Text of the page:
12. 12. 3. Proteins that kill or inhibit pathogens Certain proteins circulate in the blood and become active when they encounter certain pathogens. Then they form a membrane attack complex (a ring-shaped structure that ruptures the cell membrane of pathogens).  Another nonspecific defense is interferon (a protein released by cells infected with viruses). Causes nearby cells to produce an enzyme that prevents viruses from making proteins and RNA. 12
  13. 13. 4. White Blood Cells The most important counterattacks in the second line of nonspecific defenses are carried out by three types of white blood cells: Neutrophils, Macrophages and Natural killer cells. These cells patrol the bloodstream, wait within the tissues for pathogens, and then attack the pathogens. Each kind of cell uses a different mechanism to kill pathogens: 13
  14. 14. Neutrophils Is a WBC that engulfs and destroys pathogens. Most abundant type of WBC Sacrifice themselves to defend the body Engulf bacteria and then release chemicals that kill the bacteria and themselves 14
  15. 15. Macrophages Ingest and kill pathogens they encounter Clear dead cells and other debris from the body Most travel through the body in blood, lymph, and fluid between cells  Concentrated in particular organs, especially the spleen and lungs. 15
  16. 16. Natural Killer Cells Large WBC that attacks cells infected with pathogens Destroy an infected cell by puncturing its cell membrane Water then rushes into the infected cell, causing the cell to swell and burst One of the body’s best defenses against cancer – can detect cancer cells before a tumor can develop 16
  17. 17. SPECIFIC IMMUNE RESPONSE The Immune Response: The Third Line of Defense What happens when pathogens occasionally overwhelm your body’s nonspecific defenses? Pathogens that have survived the first and second lines of nonspecific defenses still face a third line of specific defenses the immune response.
  18. 18. SPECIFIC IMMUNE RESPONSE Few of us pass through childhood without contracting some sort of infection. Chicken pox, for example, is an illness that many of us experience before we reach our teens. It is a disease of childhood, because most of us contract it as children and never catch it again. Once you have had the disease, you are usually immune to it. Specific immune defense mechanisms provide this immunity. 18
  19. 19. DISCOVERY OF SPECIFIC IMMUNE SYSTEM In 1796, an English country doctor named Edward Jenner carried out an experiment that marks the beginning of the study of immunology. Smallpox was a common and deadly disease in those days. Jenner observed, however, that milkmaids who had caught a much milder form of “the pox” called cowpox (presumably from cows) rarely caught smallpox. Jenner set out to test the idea that cowpox conferred protection against smallpox. He infected people with cowpox and as he had predicted, many of them became immune to smallpox. We now know that smallpox and cowpox are caused by two different viruses with similar surfaces. Jenner’s patients who were injected with the cowpox virus mounted a defense that was also effective against a later infection of the smallpox virus. Jenner’s procedure of injecting a harmless microbe in order to confer resistance to a dangerous one is called vaccination. Modern attempts to develop resistance to malaria, herpes, and other diseases often involve delivering antigens via a harmless vaccinia virus related to cowpox virus. 19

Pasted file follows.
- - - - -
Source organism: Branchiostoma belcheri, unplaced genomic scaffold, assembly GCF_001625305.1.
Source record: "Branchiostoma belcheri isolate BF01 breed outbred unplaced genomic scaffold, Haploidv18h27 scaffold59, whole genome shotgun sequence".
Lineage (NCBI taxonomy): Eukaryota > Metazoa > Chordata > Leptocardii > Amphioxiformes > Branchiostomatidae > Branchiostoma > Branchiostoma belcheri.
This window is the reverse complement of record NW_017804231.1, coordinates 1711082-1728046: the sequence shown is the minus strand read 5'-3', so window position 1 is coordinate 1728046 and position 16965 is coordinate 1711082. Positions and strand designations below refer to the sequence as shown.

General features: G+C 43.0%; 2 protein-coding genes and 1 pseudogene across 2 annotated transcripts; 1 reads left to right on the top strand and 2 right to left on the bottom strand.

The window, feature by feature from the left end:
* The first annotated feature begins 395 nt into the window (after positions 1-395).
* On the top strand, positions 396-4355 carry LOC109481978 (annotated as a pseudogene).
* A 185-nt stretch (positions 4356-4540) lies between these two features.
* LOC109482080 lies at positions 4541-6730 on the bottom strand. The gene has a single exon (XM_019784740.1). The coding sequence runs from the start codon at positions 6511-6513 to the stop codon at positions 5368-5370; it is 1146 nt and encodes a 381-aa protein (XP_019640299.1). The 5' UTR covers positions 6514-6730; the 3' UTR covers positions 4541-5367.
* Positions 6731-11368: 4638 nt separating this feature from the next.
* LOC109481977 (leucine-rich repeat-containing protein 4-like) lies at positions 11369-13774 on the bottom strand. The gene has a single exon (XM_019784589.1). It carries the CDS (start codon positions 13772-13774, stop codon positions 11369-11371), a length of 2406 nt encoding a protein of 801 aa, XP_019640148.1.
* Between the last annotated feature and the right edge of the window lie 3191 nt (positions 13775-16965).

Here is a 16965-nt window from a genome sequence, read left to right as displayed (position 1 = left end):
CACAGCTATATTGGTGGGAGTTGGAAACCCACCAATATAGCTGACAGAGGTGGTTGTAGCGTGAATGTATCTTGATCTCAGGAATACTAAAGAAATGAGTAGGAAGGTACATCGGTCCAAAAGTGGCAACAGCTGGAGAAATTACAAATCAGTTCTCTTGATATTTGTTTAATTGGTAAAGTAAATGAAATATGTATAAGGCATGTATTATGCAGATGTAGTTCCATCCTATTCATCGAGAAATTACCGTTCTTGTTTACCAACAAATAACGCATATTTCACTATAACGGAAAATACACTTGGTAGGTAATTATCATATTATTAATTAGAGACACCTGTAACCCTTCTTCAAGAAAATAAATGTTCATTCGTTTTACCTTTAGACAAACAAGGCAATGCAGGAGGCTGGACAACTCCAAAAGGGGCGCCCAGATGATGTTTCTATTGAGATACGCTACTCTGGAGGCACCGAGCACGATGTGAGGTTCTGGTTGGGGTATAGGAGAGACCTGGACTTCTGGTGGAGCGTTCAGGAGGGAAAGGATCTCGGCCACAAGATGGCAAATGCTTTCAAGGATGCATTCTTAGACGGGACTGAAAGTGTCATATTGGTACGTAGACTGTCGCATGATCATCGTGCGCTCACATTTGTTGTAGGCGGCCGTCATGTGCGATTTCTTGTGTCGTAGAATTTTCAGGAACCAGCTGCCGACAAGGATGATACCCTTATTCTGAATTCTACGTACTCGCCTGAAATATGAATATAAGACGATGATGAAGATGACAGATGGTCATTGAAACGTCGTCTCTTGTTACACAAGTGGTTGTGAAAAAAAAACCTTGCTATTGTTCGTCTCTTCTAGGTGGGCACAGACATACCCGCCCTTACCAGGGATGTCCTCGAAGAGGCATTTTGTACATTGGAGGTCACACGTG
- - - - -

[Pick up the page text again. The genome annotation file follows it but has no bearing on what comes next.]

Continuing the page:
20. 20. Key Concepts of Specific Immunity Antigens are molecules, usually foreign, that provoke a specific immune attack. This immune attack may involve secreted proteins called antibodies, or it may invoke a cell-mediated attack. A large antigen may have several parts, and each stimulate a different specific immune response. In this case, the different parts are known as antigenic determinant sites, and each serves as a different antigen. Particular lymphocytes have receptor proteins on their surfaces that recognize an antigen and direct a specific immune response against either the antigen or the cell that carries the antigen. 20
  21. 21. CONTINUED Lymphocytes called B cells respond to antigens by producing proteins called antibodies. Antibody proteins are secreted into the blood and other body fluids and thus provide humoral immunity. (The term humor here is used in its ancient sense, referring to a body fluid.) Other lymphocytes called T cells do not secrete antibodies but instead directly attack the cells that carry the specific antigens. These cells are thus described as producing cell-mediated immunity. 21
  22. 22. Third line of defense – Specific immune response The immune response consists of an army of individual cells that rush throughout the body to combat specific invading pathogens. 22